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daviator
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« Reply #7 on: December 09, 2009, 02:37:19 PM »

Dv8r - is this a widely available service? What VOIP service is handling you?

@Perk: I'm currently using Net2Phone http://web.net2phone.com/home_english.asp and have been for a couple of years; prior to that I used Vonage and, before that, AT&T's VOIP offering which I think they don't do any more.  I've had no problems with Net2Phone.  There may even be cheaper services out there now, I haven't looked recently.

@rcjordan:  If the company goes under, you won't be able to port your number.  Number porting requires cooperation from both the transferor and transferee companies.  If the Ooma folks went under, you wouldn't be able to port, and eventually your number would just go back into the pool of unassigned numbers, from what I understand.  That's actually the primary reason I switched away from Vonage -- they were having major financial problems and had publicly stated that they were at risk of running out of cash within a few months.  I switched to a more financially stable VOIP vendor because I didn't want to risk losing my phone number.

That may or may not be a big concern, depends on how attached you are to your number and how much you dread having to notify anyone who might ever call you of a change.

There are even cheaper alternative out there -- "Magic Jack" comes to mind, though their solution is less sophisticated and I think it requires you to run your phone through a PC, which has to be running.  But I'd have the same concern about them; their service stops working if they go under, which might well happen if their sales start to wane.  I suspect they want to sell lots of Magic Jacks, are are less enthused about running a cheap phone network for pennies a day.  Perhaps I'm wrong.

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« Reply #8 on: December 09, 2009, 02:52:48 PM »

I just looked at the Net2Phone site and realized that they no longer offer the plan that I'm on, and that I was a little misleading with what I said.  I pay $17.16 per month (including taxes, etc.) for 500 minutes per month of talk time, anywhere in the USA.  The unlimited service is $24 per month, but I don't make that many calls and the 500 minutes always seems to cover me.  They no longer seem to offer the 500 minute plan, so the $24 unlimited plan is the only option for new customers.  You can add an unlimited world option (unlimited calls to over 60 countries) for an additional $15.  Without that option, international calls are pretty cheap; 5 per minute to most of Europe, for example.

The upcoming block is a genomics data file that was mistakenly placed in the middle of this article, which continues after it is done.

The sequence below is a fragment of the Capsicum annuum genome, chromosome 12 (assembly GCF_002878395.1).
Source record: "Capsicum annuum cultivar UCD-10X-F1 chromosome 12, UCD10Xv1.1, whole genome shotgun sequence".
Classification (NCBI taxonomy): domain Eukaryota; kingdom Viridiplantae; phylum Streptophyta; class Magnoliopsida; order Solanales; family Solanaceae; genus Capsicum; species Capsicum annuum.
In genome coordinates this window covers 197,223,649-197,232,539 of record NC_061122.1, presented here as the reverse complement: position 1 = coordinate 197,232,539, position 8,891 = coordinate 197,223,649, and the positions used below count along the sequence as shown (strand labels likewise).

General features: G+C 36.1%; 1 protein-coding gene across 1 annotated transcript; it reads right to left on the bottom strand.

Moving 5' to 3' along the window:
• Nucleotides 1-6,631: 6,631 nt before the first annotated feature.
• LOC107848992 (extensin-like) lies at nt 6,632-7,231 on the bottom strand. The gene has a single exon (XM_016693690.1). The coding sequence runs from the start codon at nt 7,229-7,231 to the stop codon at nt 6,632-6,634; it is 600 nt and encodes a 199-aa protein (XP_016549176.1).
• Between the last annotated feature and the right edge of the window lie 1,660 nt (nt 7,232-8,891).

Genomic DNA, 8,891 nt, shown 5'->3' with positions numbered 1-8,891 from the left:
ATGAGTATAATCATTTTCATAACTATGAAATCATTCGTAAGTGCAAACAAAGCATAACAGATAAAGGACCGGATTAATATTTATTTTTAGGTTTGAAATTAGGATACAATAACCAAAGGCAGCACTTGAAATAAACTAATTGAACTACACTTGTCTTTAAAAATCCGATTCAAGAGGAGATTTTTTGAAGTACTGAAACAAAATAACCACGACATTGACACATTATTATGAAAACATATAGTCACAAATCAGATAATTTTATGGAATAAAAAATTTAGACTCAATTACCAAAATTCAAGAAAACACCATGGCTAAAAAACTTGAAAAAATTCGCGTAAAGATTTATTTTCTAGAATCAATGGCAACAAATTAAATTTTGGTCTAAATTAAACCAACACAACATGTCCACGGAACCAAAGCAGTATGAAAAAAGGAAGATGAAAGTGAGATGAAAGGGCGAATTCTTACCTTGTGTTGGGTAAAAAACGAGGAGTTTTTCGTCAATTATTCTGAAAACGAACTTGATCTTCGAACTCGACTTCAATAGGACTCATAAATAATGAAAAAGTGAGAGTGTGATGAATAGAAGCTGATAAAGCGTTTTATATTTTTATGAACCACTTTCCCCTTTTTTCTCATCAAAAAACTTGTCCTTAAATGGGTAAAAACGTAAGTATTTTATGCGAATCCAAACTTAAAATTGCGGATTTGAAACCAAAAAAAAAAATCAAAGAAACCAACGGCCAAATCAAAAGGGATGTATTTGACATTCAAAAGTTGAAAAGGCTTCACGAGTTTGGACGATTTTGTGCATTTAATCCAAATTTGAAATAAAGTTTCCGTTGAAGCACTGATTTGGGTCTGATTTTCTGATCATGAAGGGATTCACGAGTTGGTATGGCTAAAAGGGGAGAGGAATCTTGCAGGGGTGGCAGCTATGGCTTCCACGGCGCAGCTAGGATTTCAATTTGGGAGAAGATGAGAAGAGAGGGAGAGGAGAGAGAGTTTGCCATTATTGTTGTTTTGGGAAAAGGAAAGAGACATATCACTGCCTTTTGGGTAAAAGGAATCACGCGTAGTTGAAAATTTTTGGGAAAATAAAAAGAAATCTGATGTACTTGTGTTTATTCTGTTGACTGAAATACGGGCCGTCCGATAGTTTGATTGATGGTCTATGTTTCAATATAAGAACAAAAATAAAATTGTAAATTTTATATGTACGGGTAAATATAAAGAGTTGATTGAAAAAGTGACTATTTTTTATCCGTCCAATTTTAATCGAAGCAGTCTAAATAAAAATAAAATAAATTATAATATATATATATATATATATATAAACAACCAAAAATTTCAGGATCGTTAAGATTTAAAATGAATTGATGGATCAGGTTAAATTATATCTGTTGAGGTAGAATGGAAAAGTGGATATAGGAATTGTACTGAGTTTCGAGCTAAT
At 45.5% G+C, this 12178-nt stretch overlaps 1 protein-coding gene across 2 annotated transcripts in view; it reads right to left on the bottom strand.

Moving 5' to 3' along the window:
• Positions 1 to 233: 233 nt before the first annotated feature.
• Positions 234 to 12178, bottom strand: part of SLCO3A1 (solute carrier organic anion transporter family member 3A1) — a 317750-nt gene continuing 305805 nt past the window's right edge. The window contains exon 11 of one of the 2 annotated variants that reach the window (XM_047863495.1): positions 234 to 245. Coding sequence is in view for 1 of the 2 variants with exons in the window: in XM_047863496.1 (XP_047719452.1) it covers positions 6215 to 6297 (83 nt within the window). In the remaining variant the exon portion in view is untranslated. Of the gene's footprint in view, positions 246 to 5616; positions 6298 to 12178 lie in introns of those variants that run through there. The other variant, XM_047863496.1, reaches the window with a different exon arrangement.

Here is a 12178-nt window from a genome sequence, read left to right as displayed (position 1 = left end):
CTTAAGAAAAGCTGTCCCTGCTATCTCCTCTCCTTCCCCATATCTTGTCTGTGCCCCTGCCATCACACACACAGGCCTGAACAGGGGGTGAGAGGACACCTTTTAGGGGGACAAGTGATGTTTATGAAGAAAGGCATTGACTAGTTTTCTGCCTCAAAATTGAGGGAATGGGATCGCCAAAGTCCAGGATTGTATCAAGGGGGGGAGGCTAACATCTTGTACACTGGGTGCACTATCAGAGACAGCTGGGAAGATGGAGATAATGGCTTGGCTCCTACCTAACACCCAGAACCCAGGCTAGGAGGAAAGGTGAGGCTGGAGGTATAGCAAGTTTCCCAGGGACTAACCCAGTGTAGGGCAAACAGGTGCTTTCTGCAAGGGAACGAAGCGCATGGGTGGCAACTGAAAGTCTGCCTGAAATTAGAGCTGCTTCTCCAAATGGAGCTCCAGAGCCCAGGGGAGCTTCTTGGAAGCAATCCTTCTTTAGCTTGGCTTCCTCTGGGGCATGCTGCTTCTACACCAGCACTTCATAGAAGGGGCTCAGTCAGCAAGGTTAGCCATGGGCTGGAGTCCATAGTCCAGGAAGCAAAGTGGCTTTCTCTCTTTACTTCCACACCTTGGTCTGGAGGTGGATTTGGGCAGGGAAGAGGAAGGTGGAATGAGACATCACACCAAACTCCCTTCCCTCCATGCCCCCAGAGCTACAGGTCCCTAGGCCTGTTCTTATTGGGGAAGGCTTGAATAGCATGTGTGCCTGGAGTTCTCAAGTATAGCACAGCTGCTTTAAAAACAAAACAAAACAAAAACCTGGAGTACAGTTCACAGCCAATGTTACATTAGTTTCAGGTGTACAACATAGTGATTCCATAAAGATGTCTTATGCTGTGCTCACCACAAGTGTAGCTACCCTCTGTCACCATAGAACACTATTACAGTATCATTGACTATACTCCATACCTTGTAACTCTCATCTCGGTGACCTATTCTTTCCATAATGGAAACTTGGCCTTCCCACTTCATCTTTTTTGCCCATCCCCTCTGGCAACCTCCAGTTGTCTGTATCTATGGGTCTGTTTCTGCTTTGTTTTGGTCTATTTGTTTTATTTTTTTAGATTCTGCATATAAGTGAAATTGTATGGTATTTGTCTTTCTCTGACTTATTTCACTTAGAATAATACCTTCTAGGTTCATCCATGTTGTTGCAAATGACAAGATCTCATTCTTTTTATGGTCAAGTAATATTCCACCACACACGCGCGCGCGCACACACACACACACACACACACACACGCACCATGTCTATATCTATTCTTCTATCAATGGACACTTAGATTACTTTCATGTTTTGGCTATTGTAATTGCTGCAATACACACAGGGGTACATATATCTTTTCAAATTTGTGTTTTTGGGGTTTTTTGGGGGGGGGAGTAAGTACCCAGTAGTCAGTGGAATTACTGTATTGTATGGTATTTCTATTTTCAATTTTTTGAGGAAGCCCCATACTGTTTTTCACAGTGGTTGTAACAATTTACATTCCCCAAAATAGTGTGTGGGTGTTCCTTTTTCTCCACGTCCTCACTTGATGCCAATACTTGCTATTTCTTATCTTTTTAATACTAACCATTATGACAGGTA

You might be able to shop around and do better; the only caveat would be to consider the strength and/or longevity of your provider; if they go under, you could be forced to get a new phone number as you won't be able to port out.
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rcjordan
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« Reply #9 on: December 09, 2009, 03:17:52 PM »

>port

Though I vaguely recall a post by the ooma people that there would be some sort of contingency plan for porting if the company failed, I wouldn't count on it.  (This is the Net, and all contracts are short-term contracts. -- Joshua Kopelman, Half.com's ex-CEO)

In this particular case, I'm not overly concerned about losing the number ...though keeping it is part of the personal challenge. It's an old residential landline and we've been on cells for about 20 years now, so it's a good one for experimentation.  Until last year I kept it as the last POTS for all the reasons perk mentioned (plus 911 in a rural area).

As for voip call minutes, we don't need those either --we never exceed our cell plans as it is.

What I DO need is a good, web-based, personal switchboard to provide detailed call logging and manage voicemail, voicemail-to-email, caller ID, call screening, and call forwarding (call forwarding is part of the premium service). Ooma  has the backend capabilities I need and the hardware UI is stupid-proof.  I'm actually making this more of a service-enhancement package for our existing cell service instead of yet another phone line; we'll route some of the incoming calls through the Ooma just to screen and log them.

<added>
>Magic Jack" comes to mind, though their solution is less sophisticated and I think it requires you to run your phone through a PC, which has to be running

It does require a pc, which is why I struck it from the list. Also, they've promised number porting "in 2009" --they'd better hurry.
« Last Edit: December 09, 2009, 03:23:13 PM by rcjordan » Logged
isthisthingon
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« Reply #10 on: December 09, 2009, 04:14:52 PM »

considering I can't get my internet to work consistently no matter what, I think VoIP is still off in the distance for me... lol

40% packet loss in the past 24 hours.  D'oh!

I HATE YOU COX

I kicked that bitch out.  Comcast is my new girlfriend and so far she really delivers Wink